Compliance by John H. Bedard, Jr., Bedard Law Group, P.C.
I have heard multiple sides and views on the matter of calling cell phones. Based on current rulings, is it your opinion that it is okay to use a dialer to call cell phones if those cell phone numbers were passed to the agency from the original creditor?
The present state of the law makes calling cell phones using a dialer a very risky behavior unless the caller has the proper compliance mechanisms in place. The general rule for the collection industry is that no person may use an “automatic telephone dialing system” or pre-recorded voice to call a cell phone unless the caller has the prior express consent of the called party. The FCC has declared that if a creditor has the proper consent to call a cell phone this way, then so too does that creditor’s agents. Thus, if an agency receives the cell phone number from the creditor and the creditor has the proper kind of consent, then according to the FCC, the agent also has the proper kind of consent to call the cell phone in the very narrow way that the TCPA regulates (i.e. calls made using an automatic telephone dialing system or artificial or pre-recorded voice). That the telephone number came from the original creditor is only half the story. The original creditor must also have had the proper kind of consent. The volume of TCPA litigation is exploding around the country. In today’s environment, it is extremely important to get some good advice on TCPA compliance. It’s only a matter of time before those who stubbornly keep their “TCPA heads” in the sand find themselves suffocating.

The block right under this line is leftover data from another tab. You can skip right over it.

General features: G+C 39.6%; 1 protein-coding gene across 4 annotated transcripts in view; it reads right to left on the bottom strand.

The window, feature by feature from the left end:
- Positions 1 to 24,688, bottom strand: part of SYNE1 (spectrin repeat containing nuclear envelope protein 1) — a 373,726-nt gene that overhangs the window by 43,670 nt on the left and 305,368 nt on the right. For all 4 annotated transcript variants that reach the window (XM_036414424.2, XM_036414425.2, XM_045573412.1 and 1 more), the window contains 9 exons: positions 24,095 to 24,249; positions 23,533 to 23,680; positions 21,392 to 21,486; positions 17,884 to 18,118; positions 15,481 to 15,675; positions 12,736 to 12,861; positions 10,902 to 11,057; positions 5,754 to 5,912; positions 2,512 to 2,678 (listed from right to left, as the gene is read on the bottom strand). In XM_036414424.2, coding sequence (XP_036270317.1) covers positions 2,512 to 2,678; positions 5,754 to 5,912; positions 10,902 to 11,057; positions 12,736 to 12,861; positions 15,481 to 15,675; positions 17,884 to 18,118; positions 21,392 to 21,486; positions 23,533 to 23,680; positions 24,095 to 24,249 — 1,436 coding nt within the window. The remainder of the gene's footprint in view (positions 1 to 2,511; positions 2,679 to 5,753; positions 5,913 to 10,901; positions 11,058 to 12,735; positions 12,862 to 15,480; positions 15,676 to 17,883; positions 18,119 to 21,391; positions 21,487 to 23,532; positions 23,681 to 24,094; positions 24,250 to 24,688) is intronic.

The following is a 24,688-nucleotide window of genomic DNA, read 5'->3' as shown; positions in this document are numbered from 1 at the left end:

Are more and more states going to require licensing in the future, or will this just roll-up under a federal regulatory body?
Boy, if it could answer that question correctly, my hourly rate would be much higher!! Seriously, the answer is yes to the federal regulatory body – it’s called the Consumer Financial Protection Bureau, and yes, they will be regulating certain participants in the debt collection industry. With respect to the state licensing question, I just don’t know. Many states have laws that regulate general “bad behavior” in the marketplace and attorneys general and regulators are using those laws to reach debt collectors even when their state does not have a specific licensing law for debt collectors. Whether more states will specifically require licensing of debt collectors remains an open question.
Where can I find a list of compliance and licensing companies that specifically provide this service to collections agencies?
I’m afraid I don’t know of a source that would provide a list of all the companies that provide assistance with debt collection licensing; however, there are some very good ones in the industry. I recommend finding one of them, then asking them who their competitors are! You should also consult your local and national trade associations which will likely be able to point you in the right direction.
I Heard I Don’t Have To Comply With the Red Flags Rule – Is That Correct?